Why bother? The aim of prototyping is to simulate the behavior of digital artifacts before any real development effort has had to be invested. This is driven from the insight that changes get more expensive the later in the development process they are realized – and anyone who has worked in software development knows that changes are inevitable. Change requests surface whenever you walk your project team through a design (no matter on which level of development you are right then). Requirements for an optimal prototype can be derived from this insight: Prototypes musts be

  • fast to create (with little effort)
  • easy to change
  • close to what will actually be built later
  • good to communicate (i.e. in a file format that can at least be viewed by the project team members, better even annotated)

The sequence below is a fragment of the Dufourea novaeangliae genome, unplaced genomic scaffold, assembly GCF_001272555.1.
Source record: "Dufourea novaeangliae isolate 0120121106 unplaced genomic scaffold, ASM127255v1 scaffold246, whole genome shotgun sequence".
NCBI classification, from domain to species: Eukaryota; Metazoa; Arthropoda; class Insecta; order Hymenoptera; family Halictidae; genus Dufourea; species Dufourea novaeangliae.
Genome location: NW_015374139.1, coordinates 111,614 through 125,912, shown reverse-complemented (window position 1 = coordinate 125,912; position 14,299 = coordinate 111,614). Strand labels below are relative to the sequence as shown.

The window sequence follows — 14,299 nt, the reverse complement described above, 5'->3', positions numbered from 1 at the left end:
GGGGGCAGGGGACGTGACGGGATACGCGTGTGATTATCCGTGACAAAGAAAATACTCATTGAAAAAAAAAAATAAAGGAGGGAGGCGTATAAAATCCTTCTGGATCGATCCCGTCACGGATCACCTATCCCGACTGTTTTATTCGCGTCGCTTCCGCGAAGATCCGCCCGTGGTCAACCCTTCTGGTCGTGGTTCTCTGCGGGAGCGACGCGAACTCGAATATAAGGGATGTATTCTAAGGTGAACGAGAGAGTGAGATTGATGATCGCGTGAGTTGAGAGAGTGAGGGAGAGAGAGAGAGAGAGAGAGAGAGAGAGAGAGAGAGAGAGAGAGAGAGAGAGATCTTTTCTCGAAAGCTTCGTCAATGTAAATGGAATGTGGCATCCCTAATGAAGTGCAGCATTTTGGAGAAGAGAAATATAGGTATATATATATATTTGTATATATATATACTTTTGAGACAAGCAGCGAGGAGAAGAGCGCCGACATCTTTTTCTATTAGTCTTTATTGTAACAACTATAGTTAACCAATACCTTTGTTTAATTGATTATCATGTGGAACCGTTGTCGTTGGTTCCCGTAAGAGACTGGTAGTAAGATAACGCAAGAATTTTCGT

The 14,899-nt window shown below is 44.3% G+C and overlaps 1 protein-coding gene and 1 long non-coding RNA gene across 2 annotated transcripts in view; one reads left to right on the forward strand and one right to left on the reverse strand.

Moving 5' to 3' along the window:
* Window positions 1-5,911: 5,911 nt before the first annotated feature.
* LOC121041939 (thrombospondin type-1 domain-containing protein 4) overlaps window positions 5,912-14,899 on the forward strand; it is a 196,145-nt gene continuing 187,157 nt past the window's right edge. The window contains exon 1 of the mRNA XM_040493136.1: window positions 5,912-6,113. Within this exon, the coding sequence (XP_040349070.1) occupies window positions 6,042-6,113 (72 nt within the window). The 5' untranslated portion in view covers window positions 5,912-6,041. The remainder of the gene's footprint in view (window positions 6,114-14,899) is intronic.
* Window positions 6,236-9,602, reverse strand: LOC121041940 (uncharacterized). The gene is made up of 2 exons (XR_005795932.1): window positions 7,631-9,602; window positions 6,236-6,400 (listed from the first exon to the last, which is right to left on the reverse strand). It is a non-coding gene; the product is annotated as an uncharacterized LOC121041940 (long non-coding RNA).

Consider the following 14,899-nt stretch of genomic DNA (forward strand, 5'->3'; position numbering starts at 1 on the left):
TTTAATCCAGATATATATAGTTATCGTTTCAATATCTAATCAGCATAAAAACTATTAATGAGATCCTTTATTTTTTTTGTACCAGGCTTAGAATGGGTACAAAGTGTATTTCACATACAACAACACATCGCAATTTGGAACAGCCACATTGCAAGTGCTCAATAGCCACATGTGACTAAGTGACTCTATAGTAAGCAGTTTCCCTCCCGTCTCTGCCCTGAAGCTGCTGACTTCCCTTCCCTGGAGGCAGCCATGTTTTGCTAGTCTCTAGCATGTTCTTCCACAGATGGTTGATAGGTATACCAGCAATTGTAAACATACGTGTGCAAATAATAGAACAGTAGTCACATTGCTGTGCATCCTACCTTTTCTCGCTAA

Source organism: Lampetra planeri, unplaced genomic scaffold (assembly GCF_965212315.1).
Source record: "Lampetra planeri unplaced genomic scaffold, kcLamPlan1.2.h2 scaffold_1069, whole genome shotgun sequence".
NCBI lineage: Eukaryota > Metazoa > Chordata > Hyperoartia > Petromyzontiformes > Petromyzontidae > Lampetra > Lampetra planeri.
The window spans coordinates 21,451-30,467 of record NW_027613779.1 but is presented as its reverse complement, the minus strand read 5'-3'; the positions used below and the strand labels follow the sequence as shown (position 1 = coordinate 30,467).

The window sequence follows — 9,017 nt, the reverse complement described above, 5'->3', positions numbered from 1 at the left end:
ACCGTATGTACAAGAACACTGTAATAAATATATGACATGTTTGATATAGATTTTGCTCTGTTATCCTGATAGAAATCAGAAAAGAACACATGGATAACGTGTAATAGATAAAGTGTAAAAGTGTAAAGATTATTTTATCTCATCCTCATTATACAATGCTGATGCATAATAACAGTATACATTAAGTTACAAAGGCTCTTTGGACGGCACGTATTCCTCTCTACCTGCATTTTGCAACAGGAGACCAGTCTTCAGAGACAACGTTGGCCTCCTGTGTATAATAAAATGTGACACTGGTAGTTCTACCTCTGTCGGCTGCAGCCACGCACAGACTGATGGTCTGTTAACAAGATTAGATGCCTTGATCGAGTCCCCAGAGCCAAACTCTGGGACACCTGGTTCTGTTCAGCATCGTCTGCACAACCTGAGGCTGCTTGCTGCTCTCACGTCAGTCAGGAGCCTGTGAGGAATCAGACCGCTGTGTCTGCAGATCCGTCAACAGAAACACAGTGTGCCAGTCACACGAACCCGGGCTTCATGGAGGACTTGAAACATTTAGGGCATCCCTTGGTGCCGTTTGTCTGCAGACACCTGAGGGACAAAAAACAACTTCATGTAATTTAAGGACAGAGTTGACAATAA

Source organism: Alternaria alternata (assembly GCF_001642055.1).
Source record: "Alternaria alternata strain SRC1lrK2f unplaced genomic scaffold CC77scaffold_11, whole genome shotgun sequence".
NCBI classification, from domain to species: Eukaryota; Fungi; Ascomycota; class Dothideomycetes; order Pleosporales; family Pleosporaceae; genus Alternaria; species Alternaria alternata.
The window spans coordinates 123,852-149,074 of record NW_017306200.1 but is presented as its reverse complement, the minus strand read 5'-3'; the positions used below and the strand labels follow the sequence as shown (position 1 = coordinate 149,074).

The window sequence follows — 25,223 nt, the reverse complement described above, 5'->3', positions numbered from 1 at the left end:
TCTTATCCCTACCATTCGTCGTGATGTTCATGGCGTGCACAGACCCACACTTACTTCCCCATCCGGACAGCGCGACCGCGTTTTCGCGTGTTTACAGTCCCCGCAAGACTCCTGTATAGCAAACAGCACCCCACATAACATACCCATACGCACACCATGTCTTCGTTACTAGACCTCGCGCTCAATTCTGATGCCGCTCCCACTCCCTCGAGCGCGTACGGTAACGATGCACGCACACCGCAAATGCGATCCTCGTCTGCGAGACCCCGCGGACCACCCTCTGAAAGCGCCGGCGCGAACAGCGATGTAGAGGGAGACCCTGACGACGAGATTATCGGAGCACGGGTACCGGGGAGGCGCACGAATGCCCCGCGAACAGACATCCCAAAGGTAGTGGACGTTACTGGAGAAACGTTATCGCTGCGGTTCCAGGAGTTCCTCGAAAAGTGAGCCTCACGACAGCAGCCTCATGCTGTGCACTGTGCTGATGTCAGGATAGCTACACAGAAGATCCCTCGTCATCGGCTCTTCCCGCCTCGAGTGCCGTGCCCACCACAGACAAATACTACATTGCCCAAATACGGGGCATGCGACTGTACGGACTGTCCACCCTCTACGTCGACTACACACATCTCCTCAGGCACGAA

With interactive products à la Web2.0 a new approach to prototyping becomes necessary – thinking in static pages doesn't help anymore as pages or elements thereof can look totally different based on system state (e.g., user unknown / known, but not authenticated / authenticated) or on user action (user has finished an action successfully / an error has occurred). It makes sense to introduce modular design into the prototype already – it'll be the basis for the technological realization anyway. This way, the interaction designers have vast degrees of freedom to have modules react onto events in other modules or to have them ignore other events. Based on this, another requirements becomes clear: the tool must support a modular approach to prototyping.